Parkinsonism

I was diagnosed at 47 I'm now 55 the doctors were baffled with my symptoms and couldn't come to a diagnosis until I was seen by a professor in UK and diagnosed me with inherited Parkinsonism, which includes dystonia and other stuff. I'm struggling a bit now with my food my tummy seems very bloated and don't know why can anyone help me out, I eat little but frequently because if I eat a lot I get sick.

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  • I also had that diagnosis at one time, my ins would not cover as they told me "ism" meant " of an unknown cause" when the "ism" was removed at my new movement and disorder clinic my insurance paid.

    I have had Parkinson since 2002, so the things I list is what has worked for me that is my disclaimed and of coarse always ask your doctor before using supplements.

    I use a Vit -b complex daily and it has help me a lot, as for your food issues that is the Parkinson puzzle, I would say check the amount of red meat and protein you eat, like eggs, etc. Protein messes with medicines, read up on your meds , it could be as simple as timing your meals between meds. Would mint tea help or a juice? I like tomato juice and drink in small amounts do to the acid. You could have a gluten problem ( which is a huge problem in its self) also make sure you are regular in the bathroom-- keep the junk in your trunk cleaned out. Good luck and God bless.

  • Hi Kadie57, glad you are controlling it, at the moment I think I've had a bit of downfall, I was doing very well for a whole year and now all of a sudden I feel I've gone down a bit, hope it doesn't go any further. And yes you are right mine is Parkinsonism plus the inherited one but they classify it as parkinsons and full stop.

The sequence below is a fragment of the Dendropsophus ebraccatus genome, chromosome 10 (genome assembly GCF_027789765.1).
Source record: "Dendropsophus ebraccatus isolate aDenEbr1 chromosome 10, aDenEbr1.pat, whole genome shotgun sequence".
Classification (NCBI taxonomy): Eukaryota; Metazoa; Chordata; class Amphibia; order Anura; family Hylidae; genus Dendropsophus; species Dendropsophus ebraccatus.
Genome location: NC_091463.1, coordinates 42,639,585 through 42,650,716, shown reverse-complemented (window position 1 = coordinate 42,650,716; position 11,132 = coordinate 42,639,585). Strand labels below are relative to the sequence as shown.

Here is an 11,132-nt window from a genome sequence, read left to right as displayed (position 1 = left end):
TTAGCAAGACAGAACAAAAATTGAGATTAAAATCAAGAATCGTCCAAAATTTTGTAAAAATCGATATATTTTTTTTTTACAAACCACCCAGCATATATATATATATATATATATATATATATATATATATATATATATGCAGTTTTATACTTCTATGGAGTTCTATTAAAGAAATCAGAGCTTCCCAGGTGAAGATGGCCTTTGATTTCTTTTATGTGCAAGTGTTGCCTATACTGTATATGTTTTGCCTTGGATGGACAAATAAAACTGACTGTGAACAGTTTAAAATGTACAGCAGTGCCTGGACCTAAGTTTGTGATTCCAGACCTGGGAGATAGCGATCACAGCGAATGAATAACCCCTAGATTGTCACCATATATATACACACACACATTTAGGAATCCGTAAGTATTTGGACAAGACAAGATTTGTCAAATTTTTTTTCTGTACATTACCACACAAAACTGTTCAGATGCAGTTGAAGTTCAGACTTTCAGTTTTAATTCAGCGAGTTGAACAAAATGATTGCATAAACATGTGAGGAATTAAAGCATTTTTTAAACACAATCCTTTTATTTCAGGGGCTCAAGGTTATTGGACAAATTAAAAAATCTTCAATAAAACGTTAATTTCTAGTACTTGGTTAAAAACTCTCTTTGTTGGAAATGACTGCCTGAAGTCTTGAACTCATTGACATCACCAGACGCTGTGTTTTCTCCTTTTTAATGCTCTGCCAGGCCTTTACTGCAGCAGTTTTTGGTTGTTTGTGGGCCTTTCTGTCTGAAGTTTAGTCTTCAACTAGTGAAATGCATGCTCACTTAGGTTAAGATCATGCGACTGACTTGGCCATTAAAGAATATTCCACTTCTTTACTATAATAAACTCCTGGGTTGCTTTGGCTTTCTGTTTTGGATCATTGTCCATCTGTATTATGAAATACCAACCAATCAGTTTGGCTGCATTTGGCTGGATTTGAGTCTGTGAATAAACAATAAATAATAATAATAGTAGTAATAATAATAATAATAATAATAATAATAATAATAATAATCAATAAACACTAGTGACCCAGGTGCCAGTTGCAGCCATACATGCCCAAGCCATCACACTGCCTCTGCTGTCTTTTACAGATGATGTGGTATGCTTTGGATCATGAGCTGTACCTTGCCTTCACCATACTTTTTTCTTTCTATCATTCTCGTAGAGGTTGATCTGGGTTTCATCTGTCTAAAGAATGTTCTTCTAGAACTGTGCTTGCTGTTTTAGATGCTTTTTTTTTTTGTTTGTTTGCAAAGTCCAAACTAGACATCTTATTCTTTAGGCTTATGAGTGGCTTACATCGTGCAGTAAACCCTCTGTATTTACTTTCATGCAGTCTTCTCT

• I am 52 was diagnosed with PD at 48. My symptoms were baffling too. So now the movement dr dropped PD. no diagnosis yet. I struggle with chocking on liquids and saliva. I do not have the stomach issues. I also have dystonia type symptoms. Could it be dystonia with stomach muscles?

  • I myself saw many doctors and none of them said it was parkinsons but when they gave up they sent me to a specialist who in return did all kinds of test and none were conclusive so at last he decided to do a genetic test and there was the result, I had the gene mutation of Parkinsonism but it took them about 4 years before coming to the final verdict.

  • Parkinsons in many cases is linked to gut problems. There are many studies currently being undertaken to understand why. See: sciencedaily.com/releases/2... I've had many problems with my gut starting with celiac disease and also diagnosised with IBS in early days. I have found that a low inflammation diet such as what celiac patients eat is when I feel the best. No sugar, no alcohol, only organic chicken and grass fed beef, selected vegetables (green vs. those high in carbs) work best and limited to no grain, rice, gluten. Tough to do but when I don't, my symptoms are worse.

  • For some reason, that link didn't function. Let's try again:

    sciencedaily.com/releases/2...

  • I had such a lack of appetite that i lost 70# and looked like a skeleton since Im 5'8".

    I could not smell or taste anything, and who wants to eat when they're depressed anyway? i was also constipated, someone suggested enzymes, so I purchased a bottle of Betaine for the stomach with pepsin, and other enzymes to move the BM. I don't have to take it everyday, but its one I can check off my list of problems. I am starting to gain weight, so I'm a 'happy camper'